Addressing a room packed with attendees, search expert Greg Notess discussed advanced features of search engines. It is well known that most users never even see the advanced features page on search engine sites, let alone actually using the features. The advanced features are not always needed, but they provide powerful enhancements and can be very useful. Greg is the owner and maintainer of the SearchEngineShowdown Web site, and keeps a chart of search engine features up to date. He has found that many advanced features are not documented by the search engines.
Here are some helpful techniques that you may find useful.
1. Search transfer between and within search engines, allowing running the same search quickly on several search engines. Between search engines, bookmarklets on the browser toolbar facilitate transferring the search strategy.
2. Refine and explore terms. Several search engines provide clustering of results to make exploration of different concepts easier. The clusters appear on the right side of the screen in some search engines, and on the left in others.
3. Search as you type. Google provides Google Suggest, which is a dropdown box of suggested search terms. It uses some Web 2.0 features. Alltheweb lets you see search results as you type terms (provided you type them fairly slowly).
4. The Defining Moment. Definitions are useful features of search engines. Answers.com provides dropdown menus for search types and uses major offline reference works. Wikipedia is good for current technology-type definitions. Google’s define:term is good for current topics, especially definitions on the Web itself.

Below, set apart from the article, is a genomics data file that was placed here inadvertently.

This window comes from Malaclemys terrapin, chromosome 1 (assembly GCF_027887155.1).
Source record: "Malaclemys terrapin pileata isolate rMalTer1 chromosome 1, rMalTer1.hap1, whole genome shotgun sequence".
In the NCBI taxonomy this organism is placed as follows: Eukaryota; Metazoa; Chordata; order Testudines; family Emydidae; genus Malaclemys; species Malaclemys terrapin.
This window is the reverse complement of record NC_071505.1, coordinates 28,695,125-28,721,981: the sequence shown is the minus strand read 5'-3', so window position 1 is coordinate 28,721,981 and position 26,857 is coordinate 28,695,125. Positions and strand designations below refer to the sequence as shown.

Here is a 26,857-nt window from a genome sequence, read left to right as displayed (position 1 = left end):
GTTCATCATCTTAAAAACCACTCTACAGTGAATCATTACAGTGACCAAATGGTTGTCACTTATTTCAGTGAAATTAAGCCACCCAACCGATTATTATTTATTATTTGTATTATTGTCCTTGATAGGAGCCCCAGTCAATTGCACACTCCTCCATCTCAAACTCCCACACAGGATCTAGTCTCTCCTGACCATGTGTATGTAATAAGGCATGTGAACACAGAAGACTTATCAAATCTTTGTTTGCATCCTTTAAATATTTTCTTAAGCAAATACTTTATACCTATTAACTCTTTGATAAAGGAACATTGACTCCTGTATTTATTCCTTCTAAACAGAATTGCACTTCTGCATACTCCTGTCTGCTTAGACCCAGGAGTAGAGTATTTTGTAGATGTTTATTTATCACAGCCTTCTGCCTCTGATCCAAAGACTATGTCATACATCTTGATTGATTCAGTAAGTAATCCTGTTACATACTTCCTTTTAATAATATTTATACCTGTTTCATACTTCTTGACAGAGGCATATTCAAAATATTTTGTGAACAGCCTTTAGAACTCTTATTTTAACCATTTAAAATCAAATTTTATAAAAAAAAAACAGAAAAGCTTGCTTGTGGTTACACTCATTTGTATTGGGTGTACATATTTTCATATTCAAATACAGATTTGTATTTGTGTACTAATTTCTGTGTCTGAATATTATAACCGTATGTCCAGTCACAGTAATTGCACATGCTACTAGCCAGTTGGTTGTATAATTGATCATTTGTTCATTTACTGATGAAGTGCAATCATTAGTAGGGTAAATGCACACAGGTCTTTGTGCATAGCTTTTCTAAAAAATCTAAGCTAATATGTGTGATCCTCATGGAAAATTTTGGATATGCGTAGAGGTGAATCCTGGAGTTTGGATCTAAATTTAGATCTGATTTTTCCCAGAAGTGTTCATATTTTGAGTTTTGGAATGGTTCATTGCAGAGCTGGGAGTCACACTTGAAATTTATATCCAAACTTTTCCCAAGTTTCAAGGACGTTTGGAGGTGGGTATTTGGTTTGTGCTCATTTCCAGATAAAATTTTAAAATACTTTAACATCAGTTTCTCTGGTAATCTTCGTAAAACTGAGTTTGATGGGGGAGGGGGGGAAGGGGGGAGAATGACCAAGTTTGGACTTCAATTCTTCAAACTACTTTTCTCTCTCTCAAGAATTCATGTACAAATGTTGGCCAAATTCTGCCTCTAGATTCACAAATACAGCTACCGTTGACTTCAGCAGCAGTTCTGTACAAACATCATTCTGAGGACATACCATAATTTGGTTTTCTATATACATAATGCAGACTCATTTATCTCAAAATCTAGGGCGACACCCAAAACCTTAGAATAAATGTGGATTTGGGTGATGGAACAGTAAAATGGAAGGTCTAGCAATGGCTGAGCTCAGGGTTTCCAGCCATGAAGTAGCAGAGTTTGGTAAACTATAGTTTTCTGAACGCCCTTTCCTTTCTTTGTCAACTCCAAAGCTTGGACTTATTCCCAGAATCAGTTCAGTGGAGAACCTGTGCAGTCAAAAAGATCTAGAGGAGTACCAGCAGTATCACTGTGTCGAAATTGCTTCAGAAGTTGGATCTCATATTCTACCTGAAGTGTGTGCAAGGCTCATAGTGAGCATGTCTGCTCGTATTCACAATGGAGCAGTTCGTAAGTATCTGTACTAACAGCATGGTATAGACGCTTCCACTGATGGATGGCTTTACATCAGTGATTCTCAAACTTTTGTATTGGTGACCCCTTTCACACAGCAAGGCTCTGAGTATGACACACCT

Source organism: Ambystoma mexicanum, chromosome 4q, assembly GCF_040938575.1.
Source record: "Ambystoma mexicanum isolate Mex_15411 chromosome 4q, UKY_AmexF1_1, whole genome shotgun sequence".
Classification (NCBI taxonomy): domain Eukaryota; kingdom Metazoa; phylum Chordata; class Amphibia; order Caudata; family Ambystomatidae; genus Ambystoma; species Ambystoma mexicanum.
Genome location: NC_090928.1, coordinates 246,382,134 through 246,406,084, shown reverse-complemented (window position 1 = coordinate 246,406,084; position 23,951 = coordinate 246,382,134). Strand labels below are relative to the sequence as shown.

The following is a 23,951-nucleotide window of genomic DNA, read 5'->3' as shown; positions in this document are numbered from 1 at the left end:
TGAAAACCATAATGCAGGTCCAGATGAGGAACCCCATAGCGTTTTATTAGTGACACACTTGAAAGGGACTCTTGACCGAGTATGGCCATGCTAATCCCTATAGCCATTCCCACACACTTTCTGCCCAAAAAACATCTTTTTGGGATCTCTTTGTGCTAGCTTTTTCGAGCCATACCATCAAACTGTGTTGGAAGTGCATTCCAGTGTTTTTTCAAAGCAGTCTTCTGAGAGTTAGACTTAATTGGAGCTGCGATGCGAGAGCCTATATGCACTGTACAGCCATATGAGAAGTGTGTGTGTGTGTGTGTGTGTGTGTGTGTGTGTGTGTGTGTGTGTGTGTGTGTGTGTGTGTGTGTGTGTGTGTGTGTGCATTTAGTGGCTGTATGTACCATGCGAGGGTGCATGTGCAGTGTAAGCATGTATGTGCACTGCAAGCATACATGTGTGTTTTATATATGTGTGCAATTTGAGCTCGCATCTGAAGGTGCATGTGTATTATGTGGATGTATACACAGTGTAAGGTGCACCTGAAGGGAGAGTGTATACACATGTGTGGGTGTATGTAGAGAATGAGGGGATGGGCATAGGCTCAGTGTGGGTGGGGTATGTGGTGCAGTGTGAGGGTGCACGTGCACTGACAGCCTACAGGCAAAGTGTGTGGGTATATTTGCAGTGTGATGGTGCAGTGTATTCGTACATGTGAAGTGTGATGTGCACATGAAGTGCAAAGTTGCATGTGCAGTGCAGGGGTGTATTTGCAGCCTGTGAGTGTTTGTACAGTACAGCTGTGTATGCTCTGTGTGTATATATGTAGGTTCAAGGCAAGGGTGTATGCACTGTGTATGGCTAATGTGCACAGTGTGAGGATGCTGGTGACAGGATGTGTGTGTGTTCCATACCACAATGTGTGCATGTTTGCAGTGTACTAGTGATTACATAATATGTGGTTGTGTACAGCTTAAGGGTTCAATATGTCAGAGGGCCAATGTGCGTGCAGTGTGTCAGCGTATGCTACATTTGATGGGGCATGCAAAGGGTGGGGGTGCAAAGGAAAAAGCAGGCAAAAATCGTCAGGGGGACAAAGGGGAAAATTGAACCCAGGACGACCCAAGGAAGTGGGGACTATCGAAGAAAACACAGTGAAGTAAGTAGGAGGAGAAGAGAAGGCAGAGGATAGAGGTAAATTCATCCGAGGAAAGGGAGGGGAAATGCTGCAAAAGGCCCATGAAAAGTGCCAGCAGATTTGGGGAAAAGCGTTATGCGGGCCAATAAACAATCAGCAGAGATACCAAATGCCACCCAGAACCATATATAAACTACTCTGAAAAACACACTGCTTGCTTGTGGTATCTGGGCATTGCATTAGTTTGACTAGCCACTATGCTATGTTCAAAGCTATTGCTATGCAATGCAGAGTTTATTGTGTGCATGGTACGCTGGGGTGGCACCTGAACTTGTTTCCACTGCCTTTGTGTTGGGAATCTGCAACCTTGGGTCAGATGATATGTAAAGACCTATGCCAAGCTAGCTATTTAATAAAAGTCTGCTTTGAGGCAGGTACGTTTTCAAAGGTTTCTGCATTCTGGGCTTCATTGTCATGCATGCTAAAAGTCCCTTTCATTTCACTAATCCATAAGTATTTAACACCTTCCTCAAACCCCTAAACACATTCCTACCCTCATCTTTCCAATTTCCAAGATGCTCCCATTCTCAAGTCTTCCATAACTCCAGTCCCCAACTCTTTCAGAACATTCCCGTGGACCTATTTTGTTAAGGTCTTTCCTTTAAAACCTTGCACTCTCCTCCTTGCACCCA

5. Search the societal networking sites lets you see the sites that many people have linked to and how they have been tagged by the users. Del.icio.us is good for technology and buzzwords, FURL is for more professional and business topics, and Connotea specializes in scientific terminology.
6. Field searching allows one to restrict a search to a subset of the Web—digging deep instead of broad. Link searching allows searching link patterns on the Web. For example, one can find all sites linking to www.harvard.edu, and can even search subsets of links using Google’s inurl feature.
7. Expanded subset searching. Rollyo allows you to build a personalized search engine, and Microsoft’s Live (formerly MSN) has a macro feature allowing creation of personalized or advanced commands.
8. Filetype searches. On the Advanced Search page of most search engines, one can search for filetypes, such as PDF, .doc, etc.
9. Find sites linking to a specific website by using link:.
10. Go beyond “phrase searching” using Exalead’s NEAR operator. The default is proximity within 16 words, but by using NEAR/n, the user can specify words within n words of another. Google provides less control and precision using “word1 * word2”.
11. Don’t forget the cache to the past. Many search engines provide this capability, as does the Wayback Machine. Using the cache, one can find previous versions of Web sites, including those that are now dead.
Greg packed an enormous amount of very useful information into his talk; see his Website or the Information Today conference presentations for the full details.
IL2006 Blog Coordinator and Columnist, Information Today